Researchers from HEC Montreal and York University published a new paper in the Journal of Marketing that examines how people who attain “prestigious” posts in high-profile organizations can manage their professional brands to promote career mobility.
The study, forthcoming in the Journal of Marketing, is titled “Working It: Managing Professional Brands in Prestigious Posts” and is authored by Marie-Agnès Parmentier and Eileen Fischer.
Job insecurity is pervasive. There are no guarantees of continued employment, even for those who are extremely successful in their field. This research addresses two primary questions: (1) for individuals managing their professional brands, what tensions are triggered while working in a prestigious post? and (2) what practices are conducive to mitigating these tensions and enhancing professional brand equity in a way that promotes career mobility?
The research team analyzed interviews with creative directors who have had one or more prestigious posts at top high fashion heritage brands, including Balenciaga, Chanel, Dior, Gucci, and Saint Laurent Paris. This context is well suited to the research questions given the frequent turnover among creative directors, which has been characterized by the media as akin to a game of musical chairs.
The analysis highlights that working a prestigious post in contexts such as heritage fashion triggers two types of tensions for an individual managing his/her professional brand: resource-related and identity-related. Resource-related tensions arise because prestigious posts both contribute resources and deplete resources critical to an individual’s professional brand. Identity-related tensions arise because prestigious posts tend both to enhance a person’s professional brand’s identity and dilute that identity.
The researchers identified several practices that can mitigate these tensions. One practice that is largely internally oriented consists of “transporting teams” to support the professional brand. This means continuously surrounding oneself with trusted individuals who can help the professional brand perform effectively in a manner that is consistent over time and across organizational settings. A second practice that is both internally and externally oriented is “out-conforming to commercial logics.” This means working to exceed expectations related to the commercial logics that are valorized along with artistic logics in fields such as heritage fashion. A third mitigating practice is “selectively neglecting local normative expectations.” Of course, professional brands will be contractually obliged to perform in specific ways that reflect the institutionalized expectations of the organizations for which they are working. However, there are likely to be more tacit expectations of which they are aware, but which they choose to neglect in order to protect or promote their professional brand. A final mitigating practice involves “materializing the professional brand in the broader market.” This means creating and publicly circulating digital or material artefacts that instantiate the individual’s professional brand, but that are not sponsored by the organization that employs the individual.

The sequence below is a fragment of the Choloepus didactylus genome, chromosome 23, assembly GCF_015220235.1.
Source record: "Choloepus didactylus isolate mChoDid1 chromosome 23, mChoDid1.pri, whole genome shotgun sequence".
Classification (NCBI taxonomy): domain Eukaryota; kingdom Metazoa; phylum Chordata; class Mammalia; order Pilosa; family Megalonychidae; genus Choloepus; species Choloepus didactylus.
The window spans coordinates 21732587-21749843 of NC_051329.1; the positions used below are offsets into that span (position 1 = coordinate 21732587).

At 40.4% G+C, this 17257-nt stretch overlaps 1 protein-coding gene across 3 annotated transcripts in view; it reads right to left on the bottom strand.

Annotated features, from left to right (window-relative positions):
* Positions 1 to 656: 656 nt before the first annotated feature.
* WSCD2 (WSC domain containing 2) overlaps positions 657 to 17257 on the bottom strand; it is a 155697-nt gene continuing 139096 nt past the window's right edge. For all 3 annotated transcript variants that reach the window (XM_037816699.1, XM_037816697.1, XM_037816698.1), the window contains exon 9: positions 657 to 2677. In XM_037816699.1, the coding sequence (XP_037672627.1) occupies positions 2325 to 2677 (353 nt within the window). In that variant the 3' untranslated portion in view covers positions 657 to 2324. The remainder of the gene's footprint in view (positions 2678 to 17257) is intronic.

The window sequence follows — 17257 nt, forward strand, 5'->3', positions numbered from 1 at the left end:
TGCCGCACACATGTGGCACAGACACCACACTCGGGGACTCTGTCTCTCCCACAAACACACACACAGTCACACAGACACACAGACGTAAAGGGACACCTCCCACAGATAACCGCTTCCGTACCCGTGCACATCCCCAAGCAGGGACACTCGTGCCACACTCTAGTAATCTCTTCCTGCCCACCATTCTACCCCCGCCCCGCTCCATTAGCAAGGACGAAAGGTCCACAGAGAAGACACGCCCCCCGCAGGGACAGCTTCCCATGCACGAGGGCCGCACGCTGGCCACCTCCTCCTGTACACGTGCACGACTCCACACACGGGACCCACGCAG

Unlike prior studies on person branding, this research considers the perspective of professionals who hold prestigious jobs in organizations embedded in highly institutionalized fields. It highlights that external stakeholders’ evaluations of an individual’s professional brand influence who might offer that individual the next post or provide the resources to establish his/her own enterprise. Parmentier elaborates that “The unique focus of this study leads to surfacing hitherto neglected factors that may fuel, if not disloyalty to an employer, at least some efforts to limit the extent to which the professional brand allows his/her identity to become conflated with that of the organization.”
Fischer adds, “The paper sends a clear message to individuals trying to manage their professional brands while holding prestigious posts: strive to strike a balance between benefiting from the affiliation while at the same time maintaining your professional independence.” The paper also calls on organizations who employ professionals in prestigious posts to approach the relationship in a way that works to the mutual benefit of the employer and the employee. Organizations may wish to regard their relationships with key personnel who hold prestigious posts as akin to a co-branding alliance where both parties to the alliance benefit from it, even if the alliance is not permanent.
Full article and author contact information available at: https://doi.org/10.1177%2F0022242920953818
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